Article

Using the Minimum Data Set 2.0 Mood Disturbance Items as a Self-Report Screening Instrument for Depression in Nursing Home Residents

University of Pennsylvania, Department of Psychiatry and Philadelphia VA Medical Center, Philadelphia, PA, USA.
American Journal of Geriatric Psychiatry (Impact Factor: 3.52). 02/2004; 12(1):43-9. DOI: 10.1097/00019442-200401000-00006
Source: PubMed

ABSTRACT Seeking to enhance nursing home residents' involvement in their care, the authors examined whether the Minimum Data Set, Version 2.0 (MDS) Mood Disturbance items could be administered by self-report. They compared the MDS to the Geriatric Depression Scale (GDS) in terms of its association with depression diagnosis.
Subjects (N=204) were nursing home residents who were interviewed with a psychiatric diagnostic instrument, the GDS, and a self-report version of the MDS mood disturbance items.
Analyses of variance and receiver operating characteristics analyses demonstrated that MDS items distinguished subjects with any versus no depression about as well as did the GDS. This pattern held within cognitive, gender, and ethnicity subgroups.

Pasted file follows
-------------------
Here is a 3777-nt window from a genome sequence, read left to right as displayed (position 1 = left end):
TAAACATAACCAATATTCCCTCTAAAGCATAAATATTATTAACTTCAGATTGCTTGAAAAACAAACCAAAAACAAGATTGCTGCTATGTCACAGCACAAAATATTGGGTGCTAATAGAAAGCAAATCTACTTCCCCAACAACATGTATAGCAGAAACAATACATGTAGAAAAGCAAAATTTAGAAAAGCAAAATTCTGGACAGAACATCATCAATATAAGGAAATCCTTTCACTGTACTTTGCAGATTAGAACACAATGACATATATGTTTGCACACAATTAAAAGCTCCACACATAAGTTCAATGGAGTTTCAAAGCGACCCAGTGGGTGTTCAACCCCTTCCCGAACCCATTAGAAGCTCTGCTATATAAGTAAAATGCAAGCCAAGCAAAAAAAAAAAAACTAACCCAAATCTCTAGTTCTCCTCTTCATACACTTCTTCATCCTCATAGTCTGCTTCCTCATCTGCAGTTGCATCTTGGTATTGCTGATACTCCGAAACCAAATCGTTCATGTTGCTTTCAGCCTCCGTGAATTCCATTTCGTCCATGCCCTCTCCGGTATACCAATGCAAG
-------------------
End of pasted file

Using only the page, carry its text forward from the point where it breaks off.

The MDS Mood Disturbance items can be reliably and validly administered via self-report to persons scoring at least 12 on the Mini-Mental State Exam.

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    • "Detection characteristics were similar to the 15-item GDS. Recent reports have recommended using the MDS in concert with other measures, such as the GDS (Ruckdeschel et al., 2004; Snowden et al., 2003). "
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    • "In their study, the CSDD was collected by primary caregivers, while the MDS was abstracted from the chart, and these authors suggest that the nurse administrators that completed the MDS did not consult the primary caregivers and the resident in completing the MDS depression items. Contrast with these findings a recent study by Ruckdeschel and colleagues [18], who converted the MDS items into a self-report assessment device and reported a very high correlation with depression symptom data collected with the GDS (r = 0.71). "
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